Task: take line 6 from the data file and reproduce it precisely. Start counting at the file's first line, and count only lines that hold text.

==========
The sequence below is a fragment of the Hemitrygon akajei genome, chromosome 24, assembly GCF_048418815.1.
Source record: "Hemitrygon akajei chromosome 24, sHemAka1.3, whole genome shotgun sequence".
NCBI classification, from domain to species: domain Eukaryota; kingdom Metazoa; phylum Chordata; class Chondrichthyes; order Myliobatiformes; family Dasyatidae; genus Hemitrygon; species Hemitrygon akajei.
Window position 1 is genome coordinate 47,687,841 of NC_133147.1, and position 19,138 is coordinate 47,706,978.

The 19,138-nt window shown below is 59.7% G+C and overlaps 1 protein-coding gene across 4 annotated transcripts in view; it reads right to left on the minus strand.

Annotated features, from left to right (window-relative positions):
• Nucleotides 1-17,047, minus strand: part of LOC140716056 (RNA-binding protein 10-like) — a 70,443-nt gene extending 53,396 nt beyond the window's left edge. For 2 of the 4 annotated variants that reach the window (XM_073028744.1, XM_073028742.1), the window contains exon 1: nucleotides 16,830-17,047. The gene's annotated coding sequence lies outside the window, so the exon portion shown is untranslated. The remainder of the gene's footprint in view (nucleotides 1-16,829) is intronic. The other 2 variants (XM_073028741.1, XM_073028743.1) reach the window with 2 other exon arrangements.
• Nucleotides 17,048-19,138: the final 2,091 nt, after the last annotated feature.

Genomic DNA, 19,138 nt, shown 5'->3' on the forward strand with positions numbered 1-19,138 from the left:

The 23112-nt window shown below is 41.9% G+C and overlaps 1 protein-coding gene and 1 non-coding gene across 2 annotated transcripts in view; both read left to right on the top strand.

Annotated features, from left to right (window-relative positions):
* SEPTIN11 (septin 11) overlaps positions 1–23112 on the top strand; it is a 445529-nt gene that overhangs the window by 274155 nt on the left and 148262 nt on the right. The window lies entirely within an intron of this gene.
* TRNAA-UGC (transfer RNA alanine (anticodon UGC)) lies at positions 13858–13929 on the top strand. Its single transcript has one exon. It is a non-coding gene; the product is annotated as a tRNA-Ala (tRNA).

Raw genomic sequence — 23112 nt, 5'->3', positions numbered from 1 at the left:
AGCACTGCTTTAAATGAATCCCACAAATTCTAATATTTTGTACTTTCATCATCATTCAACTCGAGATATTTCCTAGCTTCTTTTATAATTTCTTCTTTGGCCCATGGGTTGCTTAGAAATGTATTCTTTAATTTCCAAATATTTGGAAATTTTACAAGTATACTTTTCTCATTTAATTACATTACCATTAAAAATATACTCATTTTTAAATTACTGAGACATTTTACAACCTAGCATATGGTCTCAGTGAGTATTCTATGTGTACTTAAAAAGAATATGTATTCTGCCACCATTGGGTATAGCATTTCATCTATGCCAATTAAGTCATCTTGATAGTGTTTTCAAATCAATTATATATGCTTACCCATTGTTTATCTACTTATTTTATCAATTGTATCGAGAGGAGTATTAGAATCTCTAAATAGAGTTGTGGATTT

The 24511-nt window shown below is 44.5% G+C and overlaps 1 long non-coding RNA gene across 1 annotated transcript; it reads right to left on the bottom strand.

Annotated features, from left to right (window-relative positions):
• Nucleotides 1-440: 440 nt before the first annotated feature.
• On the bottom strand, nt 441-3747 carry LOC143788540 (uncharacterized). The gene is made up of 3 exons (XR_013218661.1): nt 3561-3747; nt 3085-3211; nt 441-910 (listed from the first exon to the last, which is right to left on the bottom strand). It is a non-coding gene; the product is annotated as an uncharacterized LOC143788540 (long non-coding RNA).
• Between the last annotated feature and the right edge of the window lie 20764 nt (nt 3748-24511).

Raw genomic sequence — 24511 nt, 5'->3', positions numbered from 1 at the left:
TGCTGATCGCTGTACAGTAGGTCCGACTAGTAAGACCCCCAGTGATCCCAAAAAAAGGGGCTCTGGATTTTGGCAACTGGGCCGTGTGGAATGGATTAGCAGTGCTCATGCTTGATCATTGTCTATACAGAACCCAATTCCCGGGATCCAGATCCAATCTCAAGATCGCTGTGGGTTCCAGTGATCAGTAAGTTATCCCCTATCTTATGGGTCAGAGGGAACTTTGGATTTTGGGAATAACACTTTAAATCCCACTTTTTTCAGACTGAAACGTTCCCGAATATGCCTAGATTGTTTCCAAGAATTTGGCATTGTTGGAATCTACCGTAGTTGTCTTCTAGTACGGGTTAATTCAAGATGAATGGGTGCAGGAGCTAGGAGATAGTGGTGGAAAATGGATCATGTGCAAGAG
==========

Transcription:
Annotated features, from left to right (window-relative positions):